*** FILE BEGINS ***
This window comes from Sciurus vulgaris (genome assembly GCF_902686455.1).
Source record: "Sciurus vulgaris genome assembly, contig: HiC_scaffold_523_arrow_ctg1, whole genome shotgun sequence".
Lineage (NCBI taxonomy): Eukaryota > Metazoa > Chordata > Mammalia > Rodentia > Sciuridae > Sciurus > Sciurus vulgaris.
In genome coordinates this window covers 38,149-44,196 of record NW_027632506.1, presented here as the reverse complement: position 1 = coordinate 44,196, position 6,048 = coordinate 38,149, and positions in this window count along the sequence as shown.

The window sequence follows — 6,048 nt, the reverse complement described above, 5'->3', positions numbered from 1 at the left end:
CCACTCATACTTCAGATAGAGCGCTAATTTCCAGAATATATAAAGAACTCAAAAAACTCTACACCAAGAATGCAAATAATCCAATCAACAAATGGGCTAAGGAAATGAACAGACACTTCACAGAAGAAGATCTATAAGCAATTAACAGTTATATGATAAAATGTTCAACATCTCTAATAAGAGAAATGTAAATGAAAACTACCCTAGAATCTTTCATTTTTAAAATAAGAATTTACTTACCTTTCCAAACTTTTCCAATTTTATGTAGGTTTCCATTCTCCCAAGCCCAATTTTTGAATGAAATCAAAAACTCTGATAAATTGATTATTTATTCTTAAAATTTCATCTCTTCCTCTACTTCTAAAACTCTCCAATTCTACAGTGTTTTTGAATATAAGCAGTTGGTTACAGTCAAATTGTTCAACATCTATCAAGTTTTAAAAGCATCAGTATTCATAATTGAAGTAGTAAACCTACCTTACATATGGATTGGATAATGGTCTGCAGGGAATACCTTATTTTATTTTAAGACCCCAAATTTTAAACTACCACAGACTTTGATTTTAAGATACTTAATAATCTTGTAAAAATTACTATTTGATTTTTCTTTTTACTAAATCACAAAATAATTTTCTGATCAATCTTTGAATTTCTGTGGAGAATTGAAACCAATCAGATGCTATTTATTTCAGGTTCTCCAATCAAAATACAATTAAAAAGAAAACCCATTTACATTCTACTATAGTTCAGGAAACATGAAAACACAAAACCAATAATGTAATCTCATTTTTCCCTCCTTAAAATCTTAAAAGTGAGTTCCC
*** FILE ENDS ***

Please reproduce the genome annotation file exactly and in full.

This window comes from Sciurus vulgaris (genome assembly GCF_902686455.1).
Source record: "Sciurus vulgaris genome assembly, contig: HiC_scaffold_523_arrow_ctg1, whole genome shotgun sequence".
Lineage (NCBI taxonomy): Eukaryota > Metazoa > Chordata > Mammalia > Rodentia > Sciuridae > Sciurus > Sciurus vulgaris.
In genome coordinates this window covers 38,149-44,196 of record NW_027632506.1, presented here as the reverse complement: position 1 = coordinate 44,196, position 6,048 = coordinate 38,149, and positions in this window count along the sequence as shown.

The window sequence follows — 6,048 nt, the reverse complement described above, 5'->3', positions numbered from 1 at the left end:
CCACTCATACTTCAGATAGAGCGCTAATTTCCAGAATATATAAAGAACTCAAAAAACTCTACACCAAGAATGCAAATAATCCAATCAACAAATGGGCTAAGGAAATGAACAGACACTTCACAGAAGAAGATCTATAAGCAATTAACAGTTATATGATAAAATGTTCAACATCTCTAATAAGAGAAATGTAAATGAAAACTACCCTAGAATCTTTCATTTTTAAAATAAGAATTTACTTACCTTTCCAAACTTTTCCAATTTTATGTAGGTTTCCATTCTCCCAAGCCCAATTTTTGAATGAAATCAAAAACTCTGATAAATTGATTATTTATTCTTAAAATTTCATCTCTTCCTCTACTTCTAAAACTCTCCAATTCTACAGTGTTTTTGAATATAAGCAGTTGGTTACAGTCAAATTGTTCAACATCTATCAAGTTTTAAAAGCATCAGTATTCATAATTGAAGTAGTAAACCTACCTTACATATGGATTGGATAATGGTCTGCAGGGAATACCTTATTTTATTTTAAGACCCCAAATTTTAAACTACCACAGACTTTGATTTTAAGATACTTAATAATCTTGTAAAAATTACTATTTGATTTTTCTTTTTACTAAATCACAAAATAATTTTCTGATCAATCTTTGAATTTCTGTGGAGAATTGAAACCAATCAGATGCTATTTATTTCAGGTTCTCCAATCAAAATACAATTAAAAAGAAAACCCATTTACATTCTACTATAGTTCAGGAAACATGAAAACACAAAACCAATAATGTAATCTCATTTTTCCCTCCTTAAAATCTTAAAAGTGAGTTCCC